Accommodation Options for Expats in Istanbul and Turkey
If you have decided to relocate to Istanbul, one of the major decisions will be in which district you will live? Istanbul has 39 Districts spread over the European and Asian sides of the city. Which one will suit you best?
Next is the arduous task of finding a suitable apartment and not being charged ‘tourist prices’. Unfortunately, in most of Turkey, it is a common occurrence for homeowners and emlaks to exploit newcomers. This guide will help you avoid these traps and find the most suitable neighborhood for you.
Most popular neighborhoods for ex-pats
Cihangir is a popular neighborhood for ex-pats. Its location in the Beyoğlu district on the European side is very close to Taksim, the entertainment hub of Istanbul. Traditionally the home of artists and intellects, digital nomads have embraced the fun, bohemian vibe with narrow lanes and a wide selection of restaurants, bars, and coffee shops. There are many apartment blocks, traditional and modern, that offer a comfortable lifestyle in an attractive part of town. Cihangir might be slightly more expensive than other neighborhoods because it does have a lot to offer.
Beşiktaş is also home to a growing number of ex-pats, especially English teachers. It offers more affordable rents but with an equally thriving restaurant and coffee shop scene.
The northern end of the Bosphorus Strait is a more suitable choice for families. Neighborhoods of Arnavutköy to Sariyer offer a more relaxed lifestyle with pedestrian paths and parks along the Bosphorus and a wealth of fish restaurants. This area also has easy access to Levant district, Istanbul’s business and financial center.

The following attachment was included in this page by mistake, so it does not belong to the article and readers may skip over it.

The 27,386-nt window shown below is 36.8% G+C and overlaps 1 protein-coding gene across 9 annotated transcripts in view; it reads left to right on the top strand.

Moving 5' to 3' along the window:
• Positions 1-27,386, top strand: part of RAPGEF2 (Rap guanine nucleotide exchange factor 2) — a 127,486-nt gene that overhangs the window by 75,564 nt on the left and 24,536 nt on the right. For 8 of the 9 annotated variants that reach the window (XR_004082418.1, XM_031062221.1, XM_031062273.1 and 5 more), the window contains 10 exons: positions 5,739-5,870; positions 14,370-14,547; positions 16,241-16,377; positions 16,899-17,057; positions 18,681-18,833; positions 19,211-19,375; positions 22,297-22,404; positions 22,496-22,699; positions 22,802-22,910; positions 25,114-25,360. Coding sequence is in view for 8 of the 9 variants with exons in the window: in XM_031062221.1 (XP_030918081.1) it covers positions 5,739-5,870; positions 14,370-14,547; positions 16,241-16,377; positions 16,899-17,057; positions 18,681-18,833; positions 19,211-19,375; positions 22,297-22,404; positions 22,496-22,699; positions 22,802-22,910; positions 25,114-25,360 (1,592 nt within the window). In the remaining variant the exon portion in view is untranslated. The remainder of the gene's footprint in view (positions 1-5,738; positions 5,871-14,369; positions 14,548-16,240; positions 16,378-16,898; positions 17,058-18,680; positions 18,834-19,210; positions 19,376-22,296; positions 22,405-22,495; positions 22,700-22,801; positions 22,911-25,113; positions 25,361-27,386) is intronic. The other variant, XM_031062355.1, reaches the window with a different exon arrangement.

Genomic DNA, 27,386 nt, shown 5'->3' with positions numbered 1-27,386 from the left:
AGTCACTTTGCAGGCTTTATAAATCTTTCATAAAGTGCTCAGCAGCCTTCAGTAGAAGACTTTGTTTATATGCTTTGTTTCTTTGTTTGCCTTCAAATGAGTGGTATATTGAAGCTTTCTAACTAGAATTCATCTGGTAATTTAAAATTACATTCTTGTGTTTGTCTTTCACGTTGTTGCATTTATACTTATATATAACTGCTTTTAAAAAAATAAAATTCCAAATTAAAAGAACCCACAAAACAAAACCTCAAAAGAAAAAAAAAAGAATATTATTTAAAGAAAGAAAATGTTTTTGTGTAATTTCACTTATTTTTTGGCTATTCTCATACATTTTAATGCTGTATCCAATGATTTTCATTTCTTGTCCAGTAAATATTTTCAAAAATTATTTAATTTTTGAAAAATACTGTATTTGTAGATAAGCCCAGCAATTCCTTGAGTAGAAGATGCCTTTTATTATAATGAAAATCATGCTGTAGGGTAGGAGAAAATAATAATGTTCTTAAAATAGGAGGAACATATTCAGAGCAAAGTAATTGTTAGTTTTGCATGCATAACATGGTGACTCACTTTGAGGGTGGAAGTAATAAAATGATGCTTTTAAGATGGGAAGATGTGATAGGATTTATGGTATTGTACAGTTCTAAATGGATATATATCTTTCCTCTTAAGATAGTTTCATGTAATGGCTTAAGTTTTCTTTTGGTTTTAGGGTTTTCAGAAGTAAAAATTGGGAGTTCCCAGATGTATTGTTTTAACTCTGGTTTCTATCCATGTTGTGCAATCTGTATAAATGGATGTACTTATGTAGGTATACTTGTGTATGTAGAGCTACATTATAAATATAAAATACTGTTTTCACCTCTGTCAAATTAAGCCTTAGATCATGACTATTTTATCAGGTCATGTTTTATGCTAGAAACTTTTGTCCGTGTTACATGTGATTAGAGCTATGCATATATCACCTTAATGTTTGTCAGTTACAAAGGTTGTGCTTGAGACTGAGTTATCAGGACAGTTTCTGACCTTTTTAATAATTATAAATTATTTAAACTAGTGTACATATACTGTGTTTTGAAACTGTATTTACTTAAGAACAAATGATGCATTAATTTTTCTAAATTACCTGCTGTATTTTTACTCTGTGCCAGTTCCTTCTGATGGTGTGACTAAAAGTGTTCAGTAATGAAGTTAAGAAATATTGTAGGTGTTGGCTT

Moda and Yeldeğirmeni in the Kadıköy district on the Asian side of Istanbul is also a popular ex-pat haven with grassy parks and pathways along the waterfront. Here you will find a wealth of offbeat shops and boutiques and the famous Bagdat Caddesi, lined with designer shops and upscale residential buildings.
Atasehiris located on the Asian side of Istanbul and has mostly new high-rise buildings and a well-maintained road network. Many ex-pats prefer to live here for comfortable, modern housing at a reasonable price.
Finding an apartment
Now the fun starts. Now is when you need to be alert and extremely cautious if you want to avoid being taken advantage of.
Do you want fully furnished or will you furnish yourself? Do you want a short term apartment for a couple of months to test the waters? Are you ready to take on a long term lease? Do you choose to share a flat? Do you want the entire place to yourself?
An excellent starting point is to check out the websites www.sahibinden.com and www.hurriyetemlak.com. You can view these sites in English and look at adverts from both real-estate agents as well as private homeowners. Another website for short term furnished apartments and an alternative to Airbnb is Blueground.
Renting through an emlak